The Living Ganga Program
Under the living Ganga program, which was coordinated by WWF-India, EF assessmentswere carried out under the current as well as future projected climate systems (WWF, 2012,Bharati, 2011). For this study, the Building Block Methodology (BBM) was selected for theassessment of EFs. This methodology allows the user to integrate local requirements, forinstance, in case of River Ganga, the spiritual and cultural aspects are of immense importanceand thus require due consideration. In addition to the spiritual and cultural aspects, thefollowing sub-components were identified: Fluvial Geomorphology, Biodiversity, Livelihoodsand Water Quality. The quantified EF requirements were then incorporated into a basinplanning model (WEAP) to look at alternative management practices which assessed basinwater re-allocation and the effect of adding EF requirements on water demands in the UGBunder both the past and future climate conditions.The results obtained from this study show that the problem of unmet demands, i.e., notenough water for planned use, occurs only during the winter months of December andJanuary under the past climate and during December, January and February under climatechange projected data. Adding EF demand will also increase the unmet demands within thesame winter months. During the other months, i.e., March-November, the unmet demandswere under 5 MCM.As agriculture is the largest water user, scenarios with changes in agricultural practices weretested. Results showed that reducing crop type to less water intense crops was more effectivein reducing unmet demands than decreasing the cropped area. Furthermore, decreasing wateruse by only 10% through better irrigation systems, reduced the unmet demands by 22%during the water scarce months. Therefore, investing in water saving technologies as well asincreasing irrigation productivity could be good adaptation strategies.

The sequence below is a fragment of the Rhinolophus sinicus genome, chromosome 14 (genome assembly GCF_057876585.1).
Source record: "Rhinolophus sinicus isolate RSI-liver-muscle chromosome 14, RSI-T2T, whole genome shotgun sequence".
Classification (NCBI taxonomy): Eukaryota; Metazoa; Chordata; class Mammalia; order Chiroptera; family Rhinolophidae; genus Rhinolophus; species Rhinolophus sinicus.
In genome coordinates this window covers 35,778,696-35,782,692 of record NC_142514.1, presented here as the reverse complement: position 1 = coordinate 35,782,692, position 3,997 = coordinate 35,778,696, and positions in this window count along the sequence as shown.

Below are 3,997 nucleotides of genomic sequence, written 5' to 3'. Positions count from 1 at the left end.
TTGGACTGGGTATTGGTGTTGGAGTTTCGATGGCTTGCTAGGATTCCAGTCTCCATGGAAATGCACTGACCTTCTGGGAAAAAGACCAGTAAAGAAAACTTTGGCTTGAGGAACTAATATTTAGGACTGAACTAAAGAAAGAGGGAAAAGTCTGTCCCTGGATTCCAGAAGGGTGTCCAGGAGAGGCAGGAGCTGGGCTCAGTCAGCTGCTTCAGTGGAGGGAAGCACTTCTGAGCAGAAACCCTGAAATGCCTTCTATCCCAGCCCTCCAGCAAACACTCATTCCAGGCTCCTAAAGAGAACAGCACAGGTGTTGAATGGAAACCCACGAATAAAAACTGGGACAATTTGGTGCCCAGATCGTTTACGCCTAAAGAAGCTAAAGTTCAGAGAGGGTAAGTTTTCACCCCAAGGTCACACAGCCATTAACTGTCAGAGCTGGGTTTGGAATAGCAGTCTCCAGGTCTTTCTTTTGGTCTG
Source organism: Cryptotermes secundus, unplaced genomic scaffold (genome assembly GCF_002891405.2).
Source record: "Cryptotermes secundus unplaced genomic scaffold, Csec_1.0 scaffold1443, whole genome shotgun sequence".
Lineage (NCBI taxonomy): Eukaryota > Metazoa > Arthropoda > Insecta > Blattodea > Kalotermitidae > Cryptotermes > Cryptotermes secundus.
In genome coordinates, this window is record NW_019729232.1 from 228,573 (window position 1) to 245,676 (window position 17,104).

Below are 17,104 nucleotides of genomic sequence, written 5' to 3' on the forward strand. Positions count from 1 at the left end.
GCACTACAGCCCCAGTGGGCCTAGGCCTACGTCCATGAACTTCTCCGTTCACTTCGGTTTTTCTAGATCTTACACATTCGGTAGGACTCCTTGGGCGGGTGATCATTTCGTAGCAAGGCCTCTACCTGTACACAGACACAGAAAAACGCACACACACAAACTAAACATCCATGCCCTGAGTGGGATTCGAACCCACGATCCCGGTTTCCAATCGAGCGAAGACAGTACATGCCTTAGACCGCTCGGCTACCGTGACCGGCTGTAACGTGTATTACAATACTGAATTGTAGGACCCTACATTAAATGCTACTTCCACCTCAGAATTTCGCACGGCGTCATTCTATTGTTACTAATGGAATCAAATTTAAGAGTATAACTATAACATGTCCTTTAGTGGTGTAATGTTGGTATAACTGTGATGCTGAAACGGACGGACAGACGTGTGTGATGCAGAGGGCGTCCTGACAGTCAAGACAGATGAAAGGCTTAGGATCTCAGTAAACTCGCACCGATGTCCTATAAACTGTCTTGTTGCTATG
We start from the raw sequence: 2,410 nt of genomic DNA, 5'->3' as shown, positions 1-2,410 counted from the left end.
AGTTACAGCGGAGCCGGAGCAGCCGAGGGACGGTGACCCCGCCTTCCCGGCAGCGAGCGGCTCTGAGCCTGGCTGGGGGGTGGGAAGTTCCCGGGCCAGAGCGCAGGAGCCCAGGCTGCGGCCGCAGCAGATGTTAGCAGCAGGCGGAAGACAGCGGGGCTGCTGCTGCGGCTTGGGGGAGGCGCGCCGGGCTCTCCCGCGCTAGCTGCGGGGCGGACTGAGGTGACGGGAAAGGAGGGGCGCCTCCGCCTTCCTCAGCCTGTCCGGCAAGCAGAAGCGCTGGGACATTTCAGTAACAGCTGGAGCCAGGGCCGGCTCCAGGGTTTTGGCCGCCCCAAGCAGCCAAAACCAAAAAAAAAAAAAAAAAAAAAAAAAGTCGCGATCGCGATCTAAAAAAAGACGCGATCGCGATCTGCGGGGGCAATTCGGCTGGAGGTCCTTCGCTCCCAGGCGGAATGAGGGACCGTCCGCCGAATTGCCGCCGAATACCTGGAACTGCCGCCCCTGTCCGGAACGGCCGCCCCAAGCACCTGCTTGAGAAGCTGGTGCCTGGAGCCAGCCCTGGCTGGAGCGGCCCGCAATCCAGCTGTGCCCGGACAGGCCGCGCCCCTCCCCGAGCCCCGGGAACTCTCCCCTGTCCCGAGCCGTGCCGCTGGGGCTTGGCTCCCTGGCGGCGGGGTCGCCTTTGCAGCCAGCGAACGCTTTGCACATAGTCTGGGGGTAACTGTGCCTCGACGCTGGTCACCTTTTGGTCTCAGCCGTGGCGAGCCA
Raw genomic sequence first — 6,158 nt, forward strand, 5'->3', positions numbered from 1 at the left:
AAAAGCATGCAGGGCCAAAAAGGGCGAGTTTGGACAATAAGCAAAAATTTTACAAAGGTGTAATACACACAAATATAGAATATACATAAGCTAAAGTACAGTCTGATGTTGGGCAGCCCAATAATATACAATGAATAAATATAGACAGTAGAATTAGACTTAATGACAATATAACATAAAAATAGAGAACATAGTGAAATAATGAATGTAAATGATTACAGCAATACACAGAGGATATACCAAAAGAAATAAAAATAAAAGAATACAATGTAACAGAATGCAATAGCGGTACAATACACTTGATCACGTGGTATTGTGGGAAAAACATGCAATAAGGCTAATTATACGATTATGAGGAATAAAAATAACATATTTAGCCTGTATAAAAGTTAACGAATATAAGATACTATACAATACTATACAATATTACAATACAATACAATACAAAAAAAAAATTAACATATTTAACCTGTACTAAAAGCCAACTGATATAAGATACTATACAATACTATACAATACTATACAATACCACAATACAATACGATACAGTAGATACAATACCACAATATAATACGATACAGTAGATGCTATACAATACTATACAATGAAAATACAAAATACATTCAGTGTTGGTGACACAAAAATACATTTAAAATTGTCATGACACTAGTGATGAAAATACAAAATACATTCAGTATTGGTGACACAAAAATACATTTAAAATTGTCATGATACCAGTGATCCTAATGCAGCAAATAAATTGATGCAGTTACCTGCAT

With the increasing population in South Asia as well uncertain future climate conditions, theissue of balancing the needs of the freshwater ecosystems and other water users, becomescritical. As many countries are still in the process of developing infrastructure projects, itis important to also consider EF requirements in the planning stages. For basins, where allthe utilizable water has already been allocated, assessment for re-allocation, which includesthe environmental demand, is necessary. Effective water allocation frameworks will allowtransparent and sustainable use of available water resources.